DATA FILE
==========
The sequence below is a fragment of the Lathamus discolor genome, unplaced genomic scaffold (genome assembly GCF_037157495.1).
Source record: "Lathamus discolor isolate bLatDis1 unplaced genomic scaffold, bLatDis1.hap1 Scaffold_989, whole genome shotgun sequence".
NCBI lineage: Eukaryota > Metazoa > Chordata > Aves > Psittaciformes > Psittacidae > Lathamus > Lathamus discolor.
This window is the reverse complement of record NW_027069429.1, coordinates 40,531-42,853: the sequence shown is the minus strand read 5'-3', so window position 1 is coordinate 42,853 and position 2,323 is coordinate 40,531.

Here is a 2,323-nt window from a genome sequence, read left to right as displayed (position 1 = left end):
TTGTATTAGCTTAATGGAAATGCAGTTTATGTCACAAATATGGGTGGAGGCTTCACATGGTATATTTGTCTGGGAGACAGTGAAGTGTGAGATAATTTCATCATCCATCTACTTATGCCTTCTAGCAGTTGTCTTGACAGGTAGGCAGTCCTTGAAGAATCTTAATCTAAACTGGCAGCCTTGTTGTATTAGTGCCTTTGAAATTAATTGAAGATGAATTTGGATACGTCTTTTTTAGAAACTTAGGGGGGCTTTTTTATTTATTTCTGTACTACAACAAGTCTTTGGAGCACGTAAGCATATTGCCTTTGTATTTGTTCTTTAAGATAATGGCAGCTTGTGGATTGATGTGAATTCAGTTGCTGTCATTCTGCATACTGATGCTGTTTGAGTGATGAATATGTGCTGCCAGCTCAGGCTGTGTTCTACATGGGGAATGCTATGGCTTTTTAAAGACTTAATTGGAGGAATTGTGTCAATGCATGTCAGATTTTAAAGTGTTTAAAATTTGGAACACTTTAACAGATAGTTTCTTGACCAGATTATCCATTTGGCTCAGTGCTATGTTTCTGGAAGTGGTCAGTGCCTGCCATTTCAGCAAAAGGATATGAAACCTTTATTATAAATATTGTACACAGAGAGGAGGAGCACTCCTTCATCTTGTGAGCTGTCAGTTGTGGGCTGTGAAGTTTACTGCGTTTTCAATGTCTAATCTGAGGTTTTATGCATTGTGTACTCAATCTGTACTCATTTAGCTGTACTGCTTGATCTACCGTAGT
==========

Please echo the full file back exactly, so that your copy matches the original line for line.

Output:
The sequence below is a fragment of the Lathamus discolor genome, unplaced genomic scaffold (genome assembly GCF_037157495.1).
Source record: "Lathamus discolor isolate bLatDis1 unplaced genomic scaffold, bLatDis1.hap1 Scaffold_989, whole genome shotgun sequence".
NCBI lineage: Eukaryota > Metazoa > Chordata > Aves > Psittaciformes > Psittacidae > Lathamus > Lathamus discolor.
This window is the reverse complement of record NW_027069429.1, coordinates 40,531-42,853: the sequence shown is the minus strand read 5'-3', so window position 1 is coordinate 42,853 and position 2,323 is coordinate 40,531.

Here is a 2,323-nt window from a genome sequence, read left to right as displayed (position 1 = left end):
TTGTATTAGCTTAATGGAAATGCAGTTTATGTCACAAATATGGGTGGAGGCTTCACATGGTATATTTGTCTGGGAGACAGTGAAGTGTGAGATAATTTCATCATCCATCTACTTATGCCTTCTAGCAGTTGTCTTGACAGGTAGGCAGTCCTTGAAGAATCTTAATCTAAACTGGCAGCCTTGTTGTATTAGTGCCTTTGAAATTAATTGAAGATGAATTTGGATACGTCTTTTTTAGAAACTTAGGGGGGCTTTTTTATTTATTTCTGTACTACAACAAGTCTTTGGAGCACGTAAGCATATTGCCTTTGTATTTGTTCTTTAAGATAATGGCAGCTTGTGGATTGATGTGAATTCAGTTGCTGTCATTCTGCATACTGATGCTGTTTGAGTGATGAATATGTGCTGCCAGCTCAGGCTGTGTTCTACATGGGGAATGCTATGGCTTTTTAAAGACTTAATTGGAGGAATTGTGTCAATGCATGTCAGATTTTAAAGTGTTTAAAATTTGGAACACTTTAACAGATAGTTTCTTGACCAGATTATCCATTTGGCTCAGTGCTATGTTTCTGGAAGTGGTCAGTGCCTGCCATTTCAGCAAAAGGATATGAAACCTTTATTATAAATATTGTACACAGAGAGGAGGAGCACTCCTTCATCTTGTGAGCTGTCAGTTGTGGGCTGTGAAGTTTACTGCGTTTTCAATGTCTAATCTGAGGTTTTATGCATTGTGTACTCAATCTGTACTCATTTAGCTGTACTGCTTGATCTACCGTAGT